- strengthen monitoring and follow-up and
- provide Canadians with more information about the medical devices they rely on
We licensed 21 new Class IV medical devices and 128 new Class III medical devices since January 2020.
Blood fluid and tissue management devices (for example, wound dressings)
|April||Myriad||Used to cover, protect and provide a moist wound environment|
|March||Puracol Plus||Wound dressing for wound healing|
Body tissue manipulation and reparation devices (for example, surgical systems)
|March||Regeneten Bioinductive Implant System||Implant used tomanage and protectrotator cuff tendon injuries|
|February||Sonopet IQ Ultrasonic Aspirator System||Used in surgical procedures where fragmentation, emulsification, and aspiration of soft and hard tissue is desirable|
Cardiovascular devices (for example, cardiovascular catheters)
|June||ACIST HDi System||Ultrasound examination of heart and surrounding blood vessels|
|June||EPStar Fixed Electrophysiology Catheter with Lumen and EPstar Electrophysiology Cable||Used to evaluate a variety of cardiac arrhythmias (irregular heart beat) at endocardial and intravascular (heart and blood vessel) sites|
|May||Wattson temporary pacing guidewire||Used to introduce and position catheters and other devices within the chambers of the heart|
|May||Ranger and Ranger SL Over-the Wire Paclitaxel-Coated PTA Balloon Catheter||Used in angioplasty procedures in the leg|
|April||ZOLL X Series Advanced||Used for defibrillation of patients in cardiac arrest|
|April||TriClip (Transcatheter Tricuspid Valve Repair) System||Used to reconstruct the tricuspid valve|
|April||Eluvia Over-the-Wire Drug Eluting Vascular Stent System||Improves the patency of the target vessel|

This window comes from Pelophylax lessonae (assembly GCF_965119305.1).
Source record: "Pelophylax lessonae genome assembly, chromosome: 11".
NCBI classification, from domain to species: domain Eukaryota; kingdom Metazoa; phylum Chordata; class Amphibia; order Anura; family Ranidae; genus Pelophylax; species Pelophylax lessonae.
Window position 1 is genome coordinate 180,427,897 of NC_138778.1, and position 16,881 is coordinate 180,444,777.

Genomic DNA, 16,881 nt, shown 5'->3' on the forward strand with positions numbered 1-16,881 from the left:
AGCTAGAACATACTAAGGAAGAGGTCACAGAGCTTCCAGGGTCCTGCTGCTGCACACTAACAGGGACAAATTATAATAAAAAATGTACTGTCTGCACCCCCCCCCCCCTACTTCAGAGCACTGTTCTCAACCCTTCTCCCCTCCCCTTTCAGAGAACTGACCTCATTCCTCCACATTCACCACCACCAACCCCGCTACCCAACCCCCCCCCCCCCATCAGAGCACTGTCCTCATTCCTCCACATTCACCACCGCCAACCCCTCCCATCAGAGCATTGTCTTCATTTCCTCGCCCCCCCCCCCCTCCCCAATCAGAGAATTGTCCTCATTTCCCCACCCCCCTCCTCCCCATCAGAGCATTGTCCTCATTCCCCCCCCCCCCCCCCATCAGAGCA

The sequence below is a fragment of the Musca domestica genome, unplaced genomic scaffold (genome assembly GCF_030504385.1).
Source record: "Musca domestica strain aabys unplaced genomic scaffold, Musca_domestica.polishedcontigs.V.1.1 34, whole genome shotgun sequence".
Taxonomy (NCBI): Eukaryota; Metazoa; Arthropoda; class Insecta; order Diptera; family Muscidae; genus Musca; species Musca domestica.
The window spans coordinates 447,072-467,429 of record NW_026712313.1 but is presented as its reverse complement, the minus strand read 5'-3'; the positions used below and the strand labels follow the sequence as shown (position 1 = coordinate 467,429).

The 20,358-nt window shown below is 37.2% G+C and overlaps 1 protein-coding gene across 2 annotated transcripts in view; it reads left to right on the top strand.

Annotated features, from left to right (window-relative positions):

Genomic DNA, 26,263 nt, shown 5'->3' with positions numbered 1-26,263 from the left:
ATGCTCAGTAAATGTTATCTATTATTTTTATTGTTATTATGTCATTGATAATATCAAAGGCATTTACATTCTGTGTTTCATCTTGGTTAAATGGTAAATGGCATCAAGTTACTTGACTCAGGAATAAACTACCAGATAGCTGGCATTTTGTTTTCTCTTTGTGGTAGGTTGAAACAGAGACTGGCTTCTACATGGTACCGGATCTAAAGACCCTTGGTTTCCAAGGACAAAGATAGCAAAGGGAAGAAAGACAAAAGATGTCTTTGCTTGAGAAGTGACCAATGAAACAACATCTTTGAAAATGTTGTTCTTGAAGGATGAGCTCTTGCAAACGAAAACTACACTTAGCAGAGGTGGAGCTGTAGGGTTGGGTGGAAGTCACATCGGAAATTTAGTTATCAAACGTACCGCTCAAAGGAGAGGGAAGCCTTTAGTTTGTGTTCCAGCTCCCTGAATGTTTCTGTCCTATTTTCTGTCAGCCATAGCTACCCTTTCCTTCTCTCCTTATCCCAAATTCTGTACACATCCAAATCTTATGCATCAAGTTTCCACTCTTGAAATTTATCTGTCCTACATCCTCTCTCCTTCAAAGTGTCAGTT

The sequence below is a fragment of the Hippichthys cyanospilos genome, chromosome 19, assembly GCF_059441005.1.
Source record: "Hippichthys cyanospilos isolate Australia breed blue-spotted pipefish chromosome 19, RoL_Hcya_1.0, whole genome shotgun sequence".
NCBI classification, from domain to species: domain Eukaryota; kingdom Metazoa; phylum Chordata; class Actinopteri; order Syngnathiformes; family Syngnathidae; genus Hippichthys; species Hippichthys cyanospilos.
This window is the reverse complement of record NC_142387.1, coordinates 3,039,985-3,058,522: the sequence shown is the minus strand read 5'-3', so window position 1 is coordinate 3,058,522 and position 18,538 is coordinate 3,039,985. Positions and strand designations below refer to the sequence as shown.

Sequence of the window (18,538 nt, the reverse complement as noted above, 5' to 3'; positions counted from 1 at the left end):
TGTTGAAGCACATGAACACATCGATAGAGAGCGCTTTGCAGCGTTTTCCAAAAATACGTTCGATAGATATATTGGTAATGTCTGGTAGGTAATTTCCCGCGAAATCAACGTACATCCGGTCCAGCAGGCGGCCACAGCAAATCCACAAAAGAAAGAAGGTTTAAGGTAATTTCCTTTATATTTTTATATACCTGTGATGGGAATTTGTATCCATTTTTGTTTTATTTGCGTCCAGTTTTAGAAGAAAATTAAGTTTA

|April||SENTINEL Cerebral Protection System||Captures and removes thrombus/debris in transcatheter aortic valve replacement procedures|
|April||XIENCE Pro A Everolimus Eluting Coronary Stent System||Improves coronary artery luminal diameter in patients|
|March||Lotus Edge Valve System||Stent-mounted tissue valve prosthesis used to replace the aortic valve in minimally invasive heart procedure|
|February||Attain Stability Quad MRI Surescan 4798||Cardiac lead that conducts electricity from a pacemaker to the heart to keep the heart beating properly|
|January||VEGA Endocardial Pacing Lead||Senses heart activity or pace with electrical impulses|
|January||IntellaNav ST||Power temperature-controlled ablation catheter used to aid in abnormal heart rhythms|
In vitro diagnostic medical devices (for example, viral infection disease in vitro devices)
|May||ADVIA Centaur®HBc Total 2 (HBcT2) (donor screening for transplantation)||Detects antibodies to the hepatitis B virus in human blood|
|February||PK7400 TP HA reagent and controls||Detects antibodies to syphilis in human blood|
|January||Alinity S HIV Ag/Ab Combo Assay||Detects the human immunodeficiency virus (HIV) (p24 antigen) and antibodies to HIV type 1 (HIV-1 group M and group O) and/or type 2 (HIV-2) in human blood|
Publicly released clinical information
We now release the clinical information that was provided to us by companies, after we have made our final decision as to whether a drug or medical device can be sold in Canada. Clinical information on drugs and medical devices published since January is listed below. It is also available through our portal. Information about drugs and medical devices already on the market can be added to the portal upon request.
Clinical information published on drugs for human use
|June||Rinvoq||For adult patients with rheumatoid arthritis when treatment with methotrexate has not worked well or has not been well tolerated|
|June||Sativex||Used to treat symptomatic relief of neuropathic pain in adults|
|May||Foquest||Used to treat Attention Deficit Hyperactivity Disorder (ADHD) in adolescents and adults|